Bechtel Corp., the private company awarded the $680 million contract for the rebuilding of Iraq, has held a series of meetings in the US, Britain and Kuwait to inform firms hoping to share in the spoils of the war, advising them how to submit bids for rebuilding the country’s devastated infrastructure.
The US Agency for International Development (USAID) awarded the contract to Bechtel in April, sparking allegations of political favouritism from competing bidders. The company has close links with the Republican Party and the Bush administration, with high-level Bechtel staff holding senior positions within the US government. One of the company’s senior vice presidents, Jack Sheehan, for example, is also a member of the Defense Policy Board, which advises US Secretary of Defense Donald Rumsfeld. George Shultz, who held posts in the Nixon and Reagan administrations, also served as the president of Bechtel for seven years between government posts and returned to a seat on the company’s board of directors after leaving government. Shultz still holds that position while chairing the right-wing think tank, the Committee for the Liberation of Iraq.
Having been handed the contract for the “rebuilding of an entire foreign country”, as one commentator put it, Bechtel has now launched its international road show to ensure it gets the cheapest subcontractors.
At the meeting in London on May 23, more than 1,000 people from British and other European companies crammed into the packed hotel room in the hope of picking up some crumbs from the Bechtel table.
Representatives from diverse companies such as builders Balfour Beatty and even specialist tyre supplier’s from Essex filed past angry antiwar protesters to hear how they could bid for subcontract work. Bechtel acquisition manager Tom Elkins said that at least 90 percent of the work would be subcontracted but it would be mainly in parcels worth less than $1 million. Bechtel expects more than 10,000 firms to be fighting for contracts.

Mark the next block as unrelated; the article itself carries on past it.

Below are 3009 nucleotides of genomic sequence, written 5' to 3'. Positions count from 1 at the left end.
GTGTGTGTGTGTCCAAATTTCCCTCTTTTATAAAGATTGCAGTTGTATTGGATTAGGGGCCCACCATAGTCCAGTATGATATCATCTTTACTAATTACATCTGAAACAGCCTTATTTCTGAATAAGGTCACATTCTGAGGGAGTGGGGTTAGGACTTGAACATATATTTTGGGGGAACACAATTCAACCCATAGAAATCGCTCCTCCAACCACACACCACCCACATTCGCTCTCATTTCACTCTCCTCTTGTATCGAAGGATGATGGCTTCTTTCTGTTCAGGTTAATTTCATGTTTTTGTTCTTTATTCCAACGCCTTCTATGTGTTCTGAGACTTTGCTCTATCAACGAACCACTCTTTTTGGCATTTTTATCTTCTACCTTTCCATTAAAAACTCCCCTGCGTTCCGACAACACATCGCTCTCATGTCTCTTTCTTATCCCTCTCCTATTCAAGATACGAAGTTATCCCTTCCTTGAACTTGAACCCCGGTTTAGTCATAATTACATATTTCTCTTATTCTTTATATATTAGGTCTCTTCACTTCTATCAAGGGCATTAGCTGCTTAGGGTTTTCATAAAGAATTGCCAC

Competition is extremely stiff due to the number of interested bidders. Prior to the London meeting, a similar event in Washington attracted 2,000 potential subcontractors. As the affair moved to Kuwait, a further 2,000 contractors gathered in Sheraton.
Elkin was forced to deny reports that Bechtel has been told privately to favour America’s coalition partners when doling out the contracts. He also denied that US firms were being given a 20 percent price advantage by US government agencies. Responding to suggestions that French firms might be disadvantaged because of President Jacques Chirac’s hesitancy over the US-led war, Elkin said, “The French are not excluded.”
Up to now all the contracts awarded have been to US allies, such as Britain, Kuwait and Saudi Arabia. There is no doubt that some of the larger contracts have been used as payment for services rendered. For the remaining smaller contracts, however, the issue for Bechtel is how cheaply the competing firms can sell themselves.
Speaking in London, Elkin warned potential bidders that competition was stiff. “Look around the room—these are your competitors,” he said, adding, “Your security is your responsibility. It is not provided for you.”
The sheer scale of the devastation wrought upon Iraq by the US and British military onslaught makes work in the country a lucrative but risky prospect for contractors. Violence and lawlessness, coupled with the spread of disease and uncertainty over the country’s future, mean that getting adequate insurance to cover staff could prove difficult.